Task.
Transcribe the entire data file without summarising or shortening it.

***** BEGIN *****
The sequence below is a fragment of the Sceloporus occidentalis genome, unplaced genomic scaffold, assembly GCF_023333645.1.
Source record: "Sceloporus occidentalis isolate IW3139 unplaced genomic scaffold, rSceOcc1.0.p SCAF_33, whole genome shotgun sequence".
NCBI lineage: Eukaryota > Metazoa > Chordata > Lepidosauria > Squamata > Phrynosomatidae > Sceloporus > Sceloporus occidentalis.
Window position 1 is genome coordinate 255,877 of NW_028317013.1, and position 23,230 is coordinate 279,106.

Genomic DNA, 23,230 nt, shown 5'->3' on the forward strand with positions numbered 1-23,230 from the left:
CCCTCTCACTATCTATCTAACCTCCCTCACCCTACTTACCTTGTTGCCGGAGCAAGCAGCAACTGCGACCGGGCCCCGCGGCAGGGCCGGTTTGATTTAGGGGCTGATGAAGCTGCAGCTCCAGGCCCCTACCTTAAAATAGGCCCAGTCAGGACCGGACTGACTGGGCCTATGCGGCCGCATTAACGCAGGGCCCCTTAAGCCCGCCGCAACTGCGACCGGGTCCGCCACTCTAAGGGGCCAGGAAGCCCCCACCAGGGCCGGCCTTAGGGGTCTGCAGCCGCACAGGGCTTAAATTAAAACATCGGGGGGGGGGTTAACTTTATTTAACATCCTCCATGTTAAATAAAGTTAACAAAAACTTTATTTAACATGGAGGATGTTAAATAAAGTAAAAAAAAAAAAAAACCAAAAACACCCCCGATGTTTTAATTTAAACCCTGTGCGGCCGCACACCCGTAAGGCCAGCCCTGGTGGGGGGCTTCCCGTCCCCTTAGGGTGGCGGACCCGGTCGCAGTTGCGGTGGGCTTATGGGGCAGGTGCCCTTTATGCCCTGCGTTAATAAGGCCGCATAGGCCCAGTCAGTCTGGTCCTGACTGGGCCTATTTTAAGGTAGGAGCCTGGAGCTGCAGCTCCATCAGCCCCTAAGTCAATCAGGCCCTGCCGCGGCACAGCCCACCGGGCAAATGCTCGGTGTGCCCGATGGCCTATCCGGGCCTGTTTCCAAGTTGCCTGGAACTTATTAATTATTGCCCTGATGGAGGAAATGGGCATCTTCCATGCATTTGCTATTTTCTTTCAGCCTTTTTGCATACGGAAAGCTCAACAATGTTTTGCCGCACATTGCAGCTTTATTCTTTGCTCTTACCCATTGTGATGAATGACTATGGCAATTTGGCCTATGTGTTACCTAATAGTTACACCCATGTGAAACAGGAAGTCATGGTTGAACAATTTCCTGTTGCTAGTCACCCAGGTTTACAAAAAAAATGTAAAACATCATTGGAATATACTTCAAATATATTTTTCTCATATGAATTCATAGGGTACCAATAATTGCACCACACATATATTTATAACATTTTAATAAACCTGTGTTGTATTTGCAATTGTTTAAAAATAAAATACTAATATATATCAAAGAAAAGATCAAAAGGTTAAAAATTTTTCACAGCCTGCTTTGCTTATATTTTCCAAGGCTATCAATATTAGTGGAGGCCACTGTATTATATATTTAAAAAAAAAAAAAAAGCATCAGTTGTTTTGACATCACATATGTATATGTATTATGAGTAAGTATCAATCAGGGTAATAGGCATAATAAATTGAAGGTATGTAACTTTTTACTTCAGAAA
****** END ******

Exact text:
The sequence below is a fragment of the Sceloporus occidentalis genome, unplaced genomic scaffold, assembly GCF_023333645.1.
Source record: "Sceloporus occidentalis isolate IW3139 unplaced genomic scaffold, rSceOcc1.0.p SCAF_33, whole genome shotgun sequence".
NCBI lineage: Eukaryota > Metazoa > Chordata > Lepidosauria > Squamata > Phrynosomatidae > Sceloporus > Sceloporus occidentalis.
Window position 1 is genome coordinate 255,877 of NW_028317013.1, and position 23,230 is coordinate 279,106.

Genomic DNA, 23,230 nt, shown 5'->3' on the forward strand with positions numbered 1-23,230 from the left:
CCCTCTCACTATCTATCTAACCTCCCTCACCCTACTTACCTTGTTGCCGGAGCAAGCAGCAACTGCGACCGGGCCCCGCGGCAGGGCCGGTTTGATTTAGGGGCTGATGAAGCTGCAGCTCCAGGCCCCTACCTTAAAATAGGCCCAGTCAGGACCGGACTGACTGGGCCTATGCGGCCGCATTAACGCAGGGCCCCTTAAGCCCGCCGCAACTGCGACCGGGTCCGCCACTCTAAGGGGCCAGGAAGCCCCCACCAGGGCCGGCCTTAGGGGTCTGCAGCCGCACAGGGCTTAAATTAAAACATCGGGGGGGGGGTTAACTTTATTTAACATCCTCCATGTTAAATAAAGTTAACAAAAACTTTATTTAACATGGAGGATGTTAAATAAAGTAAAAAAAAAAAAAAACCAAAAACACCCCCGATGTTTTAATTTAAACCCTGTGCGGCCGCACACCCGTAAGGCCAGCCCTGGTGGGGGGCTTCCCGTCCCCTTAGGGTGGCGGACCCGGTCGCAGTTGCGGTGGGCTTATGGGGCAGGTGCCCTTTATGCCCTGCGTTAATAAGGCCGCATAGGCCCAGTCAGTCTGGTCCTGACTGGGCCTATTTTAAGGTAGGAGCCTGGAGCTGCAGCTCCATCAGCCCCTAAGTCAATCAGGCCCTGCCGCGGCACAGCCCACCGGGCAAATGCTCGGTGTGCCCGATGGCCTATCCGGGCCTGTTTCCAAGTTGCCTGGAACTTATTAATTATTGCCCTGATGGAGGAAATGGGCATCTTCCATGCATTTGCTATTTTCTTTCAGCCTTTTTGCATACGGAAAGCTCAACAATGTTTTGCCGCACATTGCAGCTTTATTCTTTGCTCTTACCCATTGTGATGAATGACTATGGCAATTTGGCCTATGTGTTACCTAATAGTTACACCCATGTGAAACAGGAAGTCATGGTTGAACAATTTCCTGTTGCTAGTCACCCAGGTTTACAAAAAAAATGTAAAACATCATTGGAATATACTTCAAATATATTTTTCTCATATGAATTCATAGGGTACCAATAATTGCACCACACATATATTTATAACATTTTAATAAACCTGTGTTGTATTTGCAATTGTTTAAAAATAAAATACTAATATATATCAAAGAAAAGATCAAAAGGTTAAAAATTTTTCACAGCCTGCTTTGCTTATATTTTCCAAGGCTATCAATATTAGTGGAGGCCACTGTATTATATATTTAAAAAAAAAAAAAAAGCATCAGTTGTTTTGACATCACATATGTATATGTATTATGAGTAAGTATCAATCAGGGTAATAGGCATAATAAATTGAAGGTATGTAACTTTTTACTTCAGAAA